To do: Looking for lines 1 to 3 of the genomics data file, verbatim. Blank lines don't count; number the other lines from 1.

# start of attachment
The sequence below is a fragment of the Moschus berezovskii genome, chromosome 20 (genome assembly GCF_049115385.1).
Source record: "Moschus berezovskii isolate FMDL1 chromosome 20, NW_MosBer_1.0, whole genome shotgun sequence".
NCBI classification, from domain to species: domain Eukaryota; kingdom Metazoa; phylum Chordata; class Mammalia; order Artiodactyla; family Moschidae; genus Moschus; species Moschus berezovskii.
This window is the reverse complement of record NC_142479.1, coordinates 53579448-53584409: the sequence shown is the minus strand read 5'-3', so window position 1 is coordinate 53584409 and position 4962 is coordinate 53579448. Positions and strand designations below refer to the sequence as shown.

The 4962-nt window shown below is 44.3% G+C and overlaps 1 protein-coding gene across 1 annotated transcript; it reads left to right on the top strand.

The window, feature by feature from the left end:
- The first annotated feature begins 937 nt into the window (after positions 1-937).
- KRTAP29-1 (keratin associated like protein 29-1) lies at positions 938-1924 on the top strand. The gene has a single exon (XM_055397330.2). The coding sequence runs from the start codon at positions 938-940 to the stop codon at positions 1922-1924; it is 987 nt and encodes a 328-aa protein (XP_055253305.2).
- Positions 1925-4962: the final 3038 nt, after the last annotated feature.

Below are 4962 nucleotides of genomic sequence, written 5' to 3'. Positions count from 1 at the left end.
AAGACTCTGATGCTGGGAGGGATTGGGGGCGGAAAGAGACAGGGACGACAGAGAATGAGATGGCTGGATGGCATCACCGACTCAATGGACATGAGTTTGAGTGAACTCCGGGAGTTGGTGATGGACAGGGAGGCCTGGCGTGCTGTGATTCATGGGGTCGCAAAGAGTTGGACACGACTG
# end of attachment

The sequence below is a fragment of the Moschus berezovskii genome, chromosome 20 (genome assembly GCF_049115385.1).
Source record: "Moschus berezovskii isolate FMDL1 chromosome 20, NW_MosBer_1.0, whole genome shotgun sequence".
NCBI classification, from domain to species: domain Eukaryota; kingdom Metazoa; phylum Chordata; class Mammalia; order Artiodactyla; family Moschidae; genus Moschus; species Moschus berezovskii.